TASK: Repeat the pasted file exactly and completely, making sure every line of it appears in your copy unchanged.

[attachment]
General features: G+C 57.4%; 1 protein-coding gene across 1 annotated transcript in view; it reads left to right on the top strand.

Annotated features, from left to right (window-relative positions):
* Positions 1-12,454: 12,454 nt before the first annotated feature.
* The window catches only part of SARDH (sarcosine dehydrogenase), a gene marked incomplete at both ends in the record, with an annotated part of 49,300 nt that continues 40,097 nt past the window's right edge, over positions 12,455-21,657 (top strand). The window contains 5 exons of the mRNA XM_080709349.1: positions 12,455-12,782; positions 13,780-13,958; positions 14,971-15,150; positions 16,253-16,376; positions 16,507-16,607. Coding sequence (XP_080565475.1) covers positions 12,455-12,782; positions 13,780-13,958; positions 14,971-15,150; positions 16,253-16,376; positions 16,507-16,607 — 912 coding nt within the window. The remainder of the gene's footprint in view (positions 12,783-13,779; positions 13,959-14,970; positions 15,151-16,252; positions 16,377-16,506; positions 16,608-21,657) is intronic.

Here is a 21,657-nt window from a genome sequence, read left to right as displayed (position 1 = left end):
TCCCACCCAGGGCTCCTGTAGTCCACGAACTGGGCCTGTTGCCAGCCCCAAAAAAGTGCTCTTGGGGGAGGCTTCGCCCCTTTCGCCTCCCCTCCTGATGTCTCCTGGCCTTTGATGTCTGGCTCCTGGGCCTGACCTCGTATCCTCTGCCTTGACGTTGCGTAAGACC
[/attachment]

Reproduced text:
General features: G+C 57.4%; 1 protein-coding gene across 1 annotated transcript in view; it reads left to right on the top strand.

Annotated features, from left to right (window-relative positions):
* Positions 1-12,454: 12,454 nt before the first annotated feature.
* The window catches only part of SARDH (sarcosine dehydrogenase), a gene marked incomplete at both ends in the record, with an annotated part of 49,300 nt that continues 40,097 nt past the window's right edge, over positions 12,455-21,657 (top strand). The window contains 5 exons of the mRNA XM_080709349.1: positions 12,455-12,782; positions 13,780-13,958; positions 14,971-15,150; positions 16,253-16,376; positions 16,507-16,607. Coding sequence (XP_080565475.1) covers positions 12,455-12,782; positions 13,780-13,958; positions 14,971-15,150; positions 16,253-16,376; positions 16,507-16,607 — 912 coding nt within the window. The remainder of the gene's footprint in view (positions 12,783-13,779; positions 13,959-14,970; positions 15,151-16,252; positions 16,377-16,506; positions 16,608-21,657) is intronic.

Here is a 21,657-nt window from a genome sequence, read left to right as displayed (position 1 = left end):
TCCCACCCAGGGCTCCTGTAGTCCACGAACTGGGCCTGTTGCCAGCCCCAAAAAAGTGCTCTTGGGGGAGGCTTCGCCCCTTTCGCCTCCCCTCCTGATGTCTCCTGGCCTTTGATGTCTGGCTCCTGGGCCTGACCTCGTATCCTCTGCCTTGACGTTGCGTAAGACC